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Page 204 different health conditions (Claman and Robertson, 1994). These authors reported an extension of their work in 1996, in which they tested 37 healthy control women and compared them with 75 asymptomatic women with silicone breast implants. ANA technology was the same except that a titer of 1:80 was considered positive. In this report, 3% of controls and 27% of women with implants were positive, a significant difference between the control and experimental groups (Claman and Robertson, 1996). Cuéllar et al. (1995a) analyzed data from 300 patients (298 women) referred with a variety of musculoskeletal and other complaints. Of these, 24 had saline implants, the rest were gel-filled, but results were not sorted by type of implant. A positive ANA was defined as fluorescence of 2+ or greater on HEp-2 cells at a titer of 1:40 or more. By these criteria, 123 of 265 patients tested (46.4%) had positive ANAs. Of these patients, 185 were diagnosed as having a defined or undifferentiated connective tissue disease, fibromyalgia, or other rheumatic-like conditions. The report does not allow assignment of ANA results to any of the poorly defined categories of patients, so the data are difficult to interpret (Cuéllar et al., 1995a). In a follow-up, the same group reported a cohort of 813 patients (810 women), including the 300 reported earlier. This report also identified 264 women without breast implants referred for ANA testing who were approximately equally divided between those with fibromyalgia and those with soft-tissue rheumatism. These women served as a control population. It is uncertain whether or how they were matched, although the mean ages of the experimental and control groups were very close. ANA assays were done using mouse kidney or HEp-2 cells. A positive test was considered fluorescence of 2+ or greater and a titer of 1:64 or more for mouse kidney and 3+ or greater fluorescence at a titer of 1:40 or more for HEp-2 cells. Most patients, 470 (57.8%), were positive using human cells as substrate, and 244 (30%) patients were positive using mouse kidney as substrate. It is not clear how the use of these different technologies was distributed between the patient and the control groups. Positive ANAs were found in 7.6% of the control population. This report also describes a selected group of women. Very little information is available on the health conditions of these women, but presumably this population consists of a number of implant patients with various connective tissue and other rheumatic-like diseases as did the original 300-patient cohort (Cuéllar et al., 1995b). As a result, conclusions on the relationship between implants and ANAs cannot be drawn from these reports. A group of 3,380 women with silicone breast implants, self-, physician-, or attorney-referred to two physicians for evaluation relative to injury claims, was tested by a commercial testing laboratory (Roche Biomedical Labs, Burlington, N.C.) using HEp-2 cells. The prevalence of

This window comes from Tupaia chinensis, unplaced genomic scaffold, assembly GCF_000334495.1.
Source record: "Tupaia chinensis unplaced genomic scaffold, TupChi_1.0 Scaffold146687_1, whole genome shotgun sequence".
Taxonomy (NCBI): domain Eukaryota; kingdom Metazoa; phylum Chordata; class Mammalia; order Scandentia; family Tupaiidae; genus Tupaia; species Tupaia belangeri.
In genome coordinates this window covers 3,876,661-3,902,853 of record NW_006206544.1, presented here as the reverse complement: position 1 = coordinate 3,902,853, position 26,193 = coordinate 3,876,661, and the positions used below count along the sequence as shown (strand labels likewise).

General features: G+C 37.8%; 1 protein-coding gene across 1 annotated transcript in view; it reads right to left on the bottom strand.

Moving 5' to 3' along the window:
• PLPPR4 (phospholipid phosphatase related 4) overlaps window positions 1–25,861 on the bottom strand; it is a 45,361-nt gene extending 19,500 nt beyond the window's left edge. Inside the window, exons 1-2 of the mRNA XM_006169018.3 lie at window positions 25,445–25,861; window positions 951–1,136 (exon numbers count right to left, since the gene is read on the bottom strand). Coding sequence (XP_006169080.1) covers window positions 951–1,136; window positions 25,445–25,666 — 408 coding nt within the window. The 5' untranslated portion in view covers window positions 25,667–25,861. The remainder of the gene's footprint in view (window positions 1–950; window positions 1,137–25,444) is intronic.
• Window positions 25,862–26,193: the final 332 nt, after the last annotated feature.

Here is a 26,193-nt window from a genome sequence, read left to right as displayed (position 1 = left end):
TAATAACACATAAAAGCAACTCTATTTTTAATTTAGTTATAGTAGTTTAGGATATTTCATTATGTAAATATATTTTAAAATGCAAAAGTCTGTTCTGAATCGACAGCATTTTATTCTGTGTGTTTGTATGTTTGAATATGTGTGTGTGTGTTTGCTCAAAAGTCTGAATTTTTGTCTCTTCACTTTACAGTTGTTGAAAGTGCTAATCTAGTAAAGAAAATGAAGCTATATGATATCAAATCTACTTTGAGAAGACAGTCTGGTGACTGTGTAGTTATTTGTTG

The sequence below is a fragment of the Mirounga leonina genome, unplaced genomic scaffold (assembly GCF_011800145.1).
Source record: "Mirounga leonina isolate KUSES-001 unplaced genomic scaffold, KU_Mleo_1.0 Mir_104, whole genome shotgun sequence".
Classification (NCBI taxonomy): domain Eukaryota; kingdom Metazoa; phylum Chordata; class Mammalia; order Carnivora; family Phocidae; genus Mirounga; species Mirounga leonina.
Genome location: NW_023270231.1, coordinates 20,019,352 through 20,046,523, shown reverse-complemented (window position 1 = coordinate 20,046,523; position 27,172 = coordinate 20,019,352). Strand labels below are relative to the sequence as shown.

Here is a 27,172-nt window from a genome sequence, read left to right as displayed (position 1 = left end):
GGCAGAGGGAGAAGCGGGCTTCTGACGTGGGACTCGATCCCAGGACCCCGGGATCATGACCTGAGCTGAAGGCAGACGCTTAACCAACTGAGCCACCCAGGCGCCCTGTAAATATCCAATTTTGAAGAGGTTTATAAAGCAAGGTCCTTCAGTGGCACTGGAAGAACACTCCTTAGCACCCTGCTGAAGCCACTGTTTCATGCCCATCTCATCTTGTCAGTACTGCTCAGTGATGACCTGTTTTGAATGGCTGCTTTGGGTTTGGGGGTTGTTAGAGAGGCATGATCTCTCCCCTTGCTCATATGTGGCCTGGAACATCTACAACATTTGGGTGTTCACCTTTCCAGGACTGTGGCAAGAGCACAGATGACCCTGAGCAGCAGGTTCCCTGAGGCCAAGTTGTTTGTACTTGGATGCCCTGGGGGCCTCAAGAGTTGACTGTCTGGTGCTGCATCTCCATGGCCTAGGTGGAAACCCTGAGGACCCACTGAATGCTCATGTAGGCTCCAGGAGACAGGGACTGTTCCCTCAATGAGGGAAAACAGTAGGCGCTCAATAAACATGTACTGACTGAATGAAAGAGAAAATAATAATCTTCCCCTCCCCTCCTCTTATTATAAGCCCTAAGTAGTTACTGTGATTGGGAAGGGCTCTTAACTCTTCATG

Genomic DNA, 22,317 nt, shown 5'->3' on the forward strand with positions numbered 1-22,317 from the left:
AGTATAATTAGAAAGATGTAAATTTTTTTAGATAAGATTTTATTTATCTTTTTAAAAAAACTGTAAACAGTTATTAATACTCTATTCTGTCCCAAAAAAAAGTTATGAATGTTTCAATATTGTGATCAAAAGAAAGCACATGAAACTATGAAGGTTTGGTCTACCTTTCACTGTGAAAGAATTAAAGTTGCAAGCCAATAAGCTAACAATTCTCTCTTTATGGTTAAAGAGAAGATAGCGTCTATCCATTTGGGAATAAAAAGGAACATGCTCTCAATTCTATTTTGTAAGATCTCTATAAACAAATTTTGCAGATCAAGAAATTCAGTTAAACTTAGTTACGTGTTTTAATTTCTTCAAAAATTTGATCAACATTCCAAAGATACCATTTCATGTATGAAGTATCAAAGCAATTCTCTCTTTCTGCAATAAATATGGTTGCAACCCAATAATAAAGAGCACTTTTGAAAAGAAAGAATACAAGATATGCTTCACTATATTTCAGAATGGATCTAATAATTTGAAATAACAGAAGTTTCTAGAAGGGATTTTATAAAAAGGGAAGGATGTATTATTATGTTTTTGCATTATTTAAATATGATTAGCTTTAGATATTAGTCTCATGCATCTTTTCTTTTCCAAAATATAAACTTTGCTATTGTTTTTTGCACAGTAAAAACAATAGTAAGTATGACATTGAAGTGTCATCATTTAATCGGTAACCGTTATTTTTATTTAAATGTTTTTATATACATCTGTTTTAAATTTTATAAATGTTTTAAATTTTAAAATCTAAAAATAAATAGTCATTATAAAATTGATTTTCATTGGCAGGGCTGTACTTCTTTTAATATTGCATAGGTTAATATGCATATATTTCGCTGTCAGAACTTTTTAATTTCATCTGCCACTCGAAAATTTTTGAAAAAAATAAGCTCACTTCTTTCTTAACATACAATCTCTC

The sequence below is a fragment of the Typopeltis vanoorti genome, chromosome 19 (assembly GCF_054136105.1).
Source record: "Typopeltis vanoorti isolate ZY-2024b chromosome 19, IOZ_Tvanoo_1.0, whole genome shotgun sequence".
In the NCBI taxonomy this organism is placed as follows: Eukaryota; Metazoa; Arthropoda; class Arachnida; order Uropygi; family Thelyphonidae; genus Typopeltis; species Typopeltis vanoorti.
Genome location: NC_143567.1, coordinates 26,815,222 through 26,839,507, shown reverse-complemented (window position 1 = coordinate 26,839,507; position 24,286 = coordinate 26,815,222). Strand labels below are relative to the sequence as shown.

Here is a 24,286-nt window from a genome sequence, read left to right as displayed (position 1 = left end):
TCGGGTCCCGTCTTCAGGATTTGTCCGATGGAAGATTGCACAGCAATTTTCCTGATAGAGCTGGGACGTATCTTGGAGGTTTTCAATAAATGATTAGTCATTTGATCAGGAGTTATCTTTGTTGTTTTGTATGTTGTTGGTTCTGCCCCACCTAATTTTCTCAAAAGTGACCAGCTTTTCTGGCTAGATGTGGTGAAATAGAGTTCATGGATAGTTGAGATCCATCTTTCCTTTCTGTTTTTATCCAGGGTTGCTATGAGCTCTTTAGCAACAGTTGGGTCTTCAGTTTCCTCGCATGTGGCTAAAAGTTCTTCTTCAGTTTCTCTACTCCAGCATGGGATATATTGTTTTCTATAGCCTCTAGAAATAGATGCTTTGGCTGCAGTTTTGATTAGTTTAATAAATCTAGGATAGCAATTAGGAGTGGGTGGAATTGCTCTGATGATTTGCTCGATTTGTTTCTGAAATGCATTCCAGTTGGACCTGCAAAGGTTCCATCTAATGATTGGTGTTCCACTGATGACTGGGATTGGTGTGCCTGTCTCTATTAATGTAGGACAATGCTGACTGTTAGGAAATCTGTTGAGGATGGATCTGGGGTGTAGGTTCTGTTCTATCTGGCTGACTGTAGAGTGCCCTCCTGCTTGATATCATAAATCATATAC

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Page 205 ANAs with titers of 1:40 or more was 22%. A historical, non-concurrent, unmatched control with ANA prevalence of 5% was used. These patients complained of fatigue (83%), joint and muscle pain (83%), chest or breast pain (81%), burning of the extremities, numbness (80%), and other symptoms. The authors also found a correlation of ANAs with duration of implantation and with serum immunoglobulin G concentrations (Lewy and Ezrailson, 1996). This study reports a highly selected group of symptomatic women with low-titer ANAs and no appropriate control group. Bar-Meir et al. (1995) studied the prevalence of 20 different antinuclear autoantibodies in the sera of 116 women with breast implants of whom 11 were caucasian. Of these women with implants, 30 had a history of implant rupture and 29 had contractures. They were compared with 134 age- and sex-matched controls. The prevalence of 15 of 20 specific ANAs was significantly higher in the silicone breast implant group than in controls. This study has incomplete data on the race of the controls, no information about how subjects were selected, and no specificity controls. The occurrence of more than twice as many patients with anti-La as with anti-Ro antibodies is unusual (Mattioli and Reichlin, 1974; Wasicek and Reichlin, 1982). Likewise, the presence of anti-Sm and anti-Scl-70 antibodies, despite the fact that only one patient each had SLE and scleroderma, suggests that there may have been false positives. In a subsequent abstract report, these U.S. and Israeli groups compared 86 asymptomatic women with implants with these 116 women and reported increased titers of 13 antinuclear autoantibodies in 2%-13% of the asymptomatic group. They concluded that anti-La antibodies were increased in both groups (Zandman-Goddard et al., 1996). Zazgornik et al. (1996) studied 36 nonselected women with implants (77% gel filled) and 36 age-matched controls in Vienna, Austria. A positive ANA, defined as a titer of 1:80 or more using mouse liver substrate, was found in 8% of controls and 33% of women with implants (a third of these were saline or PVP [polyvinylpyrrolidone] filled). Only one of the women with implants had clinical musculoskeletal symptoms, but 29 were breast cancer patients (versus only 2 of the controls), which may have affected the results of this small study (Zazgornik et al., 1996). Lack of information on ANA technology, deficient controls, use of less stringent (low titer) or undefined criteria for ANA positivity, and biased selection of patients handicap the interpretation of studies by Freundlich et al. (1994); Ostermayer-Shoaib et al. (1994); Silverman et al. (1996b); Smalley (1995c); Solomon (1994a); and Vasey et al. (1994). Ostermayer-Shoaib et al. (1994) reported a prevalence of ANAs in symptomatic patients with breast implants of 36%. ANA assay methods are not described, nor is there information about the titers of these antibodies or their frequency in control sera. This cohort was apparently largely self- or